Lewis Hamilton secured his fourth Formula 1 World Championship in October after his ninth-place finish at the Mexico Grand Prix gave him an insurmountable points lead over a pack of competitors led by Sebastian Vettel.
The drivers' title he secured is the fourth of his career, making him the most successful British F1 driver of all time. His Mercedes-AMG Petronas Motorsport matched his feat to claim the constructors' title for the fourth consecutive season.
We look at what CIOs can learn from their victories.
Read next: Mercedes-AMG Petronas Motorsport Head of IT Matt Harris explains the tech powering the F1 champions
November 27, 2017
7. Choose your equipment carefully
Picking the right equipment was crucial to the success of Mercedes, most notably in the choice of tires.
"If you were to ask anybody that's in F1 that knows what they're talking about, the biggest possible differentiator between any of the teams at the moment is tyres,"
Mercedes IT director Matt Harris explained to CIO UK.
"Now you'll hear lots of people going on about the engine - and yes, that's important, and we're lucky enough to have one of the best in the pit lane - but if we get tyres wrong we won't be the fastest. We could quite easily be mid-table."
They got them right and it paid off, as Hamilton revealed.
"I've loved driving this year's car with the tyres, it makes me kind of think why did we not have these big tyres before," he said.
"More mechanical grip ultimately means we can do more on the track and more racing and that’s what we need."
8. Optimise your setup
Mercedes maximised performance by balancing a desire for better data against the other requirements for the car.
"Each car has approximately 200 sensors," said Harris. "It does vary during a race weekend as to exactly how many because sensors are weight, and weight is less performance, so you always have that careful consideration between performance and information.
"The sensors that are on the car can tell us anything from tyre temperatures to wheel speeds to engine information to aero loads. Some of those are for performance, some of those are for safety, and some are for reliability.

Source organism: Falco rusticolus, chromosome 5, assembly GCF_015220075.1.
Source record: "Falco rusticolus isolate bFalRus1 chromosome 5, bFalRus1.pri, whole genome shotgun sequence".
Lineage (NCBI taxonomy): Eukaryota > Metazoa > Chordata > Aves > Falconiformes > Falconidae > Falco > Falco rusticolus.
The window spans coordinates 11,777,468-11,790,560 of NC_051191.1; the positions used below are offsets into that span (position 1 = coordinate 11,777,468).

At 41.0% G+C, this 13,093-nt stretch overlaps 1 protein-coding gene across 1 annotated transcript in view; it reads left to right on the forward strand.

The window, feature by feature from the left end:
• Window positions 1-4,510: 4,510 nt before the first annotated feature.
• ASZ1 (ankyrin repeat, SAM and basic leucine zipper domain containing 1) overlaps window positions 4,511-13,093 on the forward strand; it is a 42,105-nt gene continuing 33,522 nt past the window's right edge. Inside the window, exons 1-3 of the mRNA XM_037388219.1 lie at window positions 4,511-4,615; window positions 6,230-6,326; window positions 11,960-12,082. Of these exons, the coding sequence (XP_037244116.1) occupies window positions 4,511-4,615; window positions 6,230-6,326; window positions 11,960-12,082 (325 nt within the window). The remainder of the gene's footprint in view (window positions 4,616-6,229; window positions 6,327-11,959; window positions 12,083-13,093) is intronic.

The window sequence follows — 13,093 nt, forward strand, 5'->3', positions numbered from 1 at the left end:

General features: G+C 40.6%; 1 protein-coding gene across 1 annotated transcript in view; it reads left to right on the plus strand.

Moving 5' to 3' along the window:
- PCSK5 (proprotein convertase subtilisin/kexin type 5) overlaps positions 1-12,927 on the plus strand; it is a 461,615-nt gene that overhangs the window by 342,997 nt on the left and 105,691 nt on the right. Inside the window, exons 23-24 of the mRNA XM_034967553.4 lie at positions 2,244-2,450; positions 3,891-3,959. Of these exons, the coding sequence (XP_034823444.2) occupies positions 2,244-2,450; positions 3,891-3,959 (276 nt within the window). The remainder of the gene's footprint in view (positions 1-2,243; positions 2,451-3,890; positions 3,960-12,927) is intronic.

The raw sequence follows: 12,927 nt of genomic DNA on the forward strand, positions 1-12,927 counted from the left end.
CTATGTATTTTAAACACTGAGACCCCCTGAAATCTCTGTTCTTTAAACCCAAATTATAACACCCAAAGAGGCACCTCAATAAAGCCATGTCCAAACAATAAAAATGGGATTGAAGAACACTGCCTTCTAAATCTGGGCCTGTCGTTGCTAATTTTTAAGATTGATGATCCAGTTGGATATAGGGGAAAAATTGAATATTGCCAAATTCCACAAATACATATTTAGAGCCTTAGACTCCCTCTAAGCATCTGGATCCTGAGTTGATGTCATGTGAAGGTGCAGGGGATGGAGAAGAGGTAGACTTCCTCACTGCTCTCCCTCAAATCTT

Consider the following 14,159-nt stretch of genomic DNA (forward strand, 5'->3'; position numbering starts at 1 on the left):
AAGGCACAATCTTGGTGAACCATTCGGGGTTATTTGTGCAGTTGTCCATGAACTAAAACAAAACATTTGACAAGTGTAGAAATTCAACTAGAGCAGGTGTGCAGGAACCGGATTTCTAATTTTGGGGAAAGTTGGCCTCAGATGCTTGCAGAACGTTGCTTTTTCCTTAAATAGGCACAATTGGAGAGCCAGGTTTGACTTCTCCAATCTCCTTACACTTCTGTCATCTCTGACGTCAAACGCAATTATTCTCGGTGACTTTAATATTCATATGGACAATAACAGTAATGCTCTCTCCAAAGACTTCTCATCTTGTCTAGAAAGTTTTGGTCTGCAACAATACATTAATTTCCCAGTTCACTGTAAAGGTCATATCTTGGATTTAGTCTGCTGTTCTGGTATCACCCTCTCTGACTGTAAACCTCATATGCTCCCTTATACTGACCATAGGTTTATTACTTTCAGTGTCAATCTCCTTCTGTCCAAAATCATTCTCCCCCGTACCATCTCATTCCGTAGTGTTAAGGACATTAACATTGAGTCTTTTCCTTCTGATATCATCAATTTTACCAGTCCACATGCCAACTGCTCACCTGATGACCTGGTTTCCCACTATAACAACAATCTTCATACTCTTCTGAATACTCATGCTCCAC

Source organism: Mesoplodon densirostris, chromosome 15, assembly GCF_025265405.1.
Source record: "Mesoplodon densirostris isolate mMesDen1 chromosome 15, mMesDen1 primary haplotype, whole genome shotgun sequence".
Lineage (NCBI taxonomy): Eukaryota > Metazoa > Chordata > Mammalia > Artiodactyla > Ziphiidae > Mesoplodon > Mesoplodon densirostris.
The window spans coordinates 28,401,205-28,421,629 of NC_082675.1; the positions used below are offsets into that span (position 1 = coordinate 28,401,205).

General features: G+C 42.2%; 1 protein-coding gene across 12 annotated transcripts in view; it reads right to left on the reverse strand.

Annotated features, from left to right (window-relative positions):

"All of the teams have the same ECU [Electronic Control Unit], and the limitation on that is the speed that you can get data in and out of it, so you try and optimise the amount of data you store on it to try and minimise the amount of time it takes to get the data off."
10. Keep a winning mentality
Hamilton and Mercedes may have already wrapped up the titles, but insisted that there will be no holding back in the final race of the season in Abu Dhabi.
"Regardless of what stands in the trophy cabinets back at base, our focus is always on the next race and the next championship," said team chief Toto Wolff.
"Our goal in Abu Dhabi is quite simple: to give the best of ourselves, to extract the maximum from our 'diva' in her final race – and to win.
The team was true to his word. Hamilton was pipped to pole position by his teammate Valtteri Bottas, and the duo ended the race in the same positions in which they started, giving their fourth one-two finish of the season.
The endless drive to succeed is what propels professionals in every field to the top of their trade.
12. Always look for improvements
Despite their string of successes, Mercedes refuses to rest on their laurels. To augment the human analysis of car data and reduce the processing requirements, the team is now working with Tibco to develop automated anomaly detection.
"You're now starting to engineer by exception rather than having to be clever enough to know what you're looking for," said Harris.
"If you look at the business as a whole, we don't necessarily use data as well as we've done at the track for all the other things we do in the business.
"There's now a lot more work going into data analysis around all the other things that we do, whether it's vehicle simulation, or our ERP and our CAD systems, about how we can optimise our performance as a business."